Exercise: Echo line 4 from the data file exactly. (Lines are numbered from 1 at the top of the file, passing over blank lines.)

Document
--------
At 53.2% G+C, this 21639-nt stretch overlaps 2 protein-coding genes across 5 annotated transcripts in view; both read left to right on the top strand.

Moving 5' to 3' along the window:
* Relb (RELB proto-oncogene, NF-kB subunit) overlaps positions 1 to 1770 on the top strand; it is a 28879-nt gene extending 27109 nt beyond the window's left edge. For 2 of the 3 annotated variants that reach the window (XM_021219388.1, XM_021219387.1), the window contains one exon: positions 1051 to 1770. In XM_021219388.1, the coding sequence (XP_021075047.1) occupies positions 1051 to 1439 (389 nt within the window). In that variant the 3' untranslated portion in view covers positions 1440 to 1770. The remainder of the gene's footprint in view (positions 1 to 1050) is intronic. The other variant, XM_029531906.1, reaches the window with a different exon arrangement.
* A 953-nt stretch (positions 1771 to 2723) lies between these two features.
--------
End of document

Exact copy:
* A 953-nt stretch (positions 1771 to 2723) lies between these two features.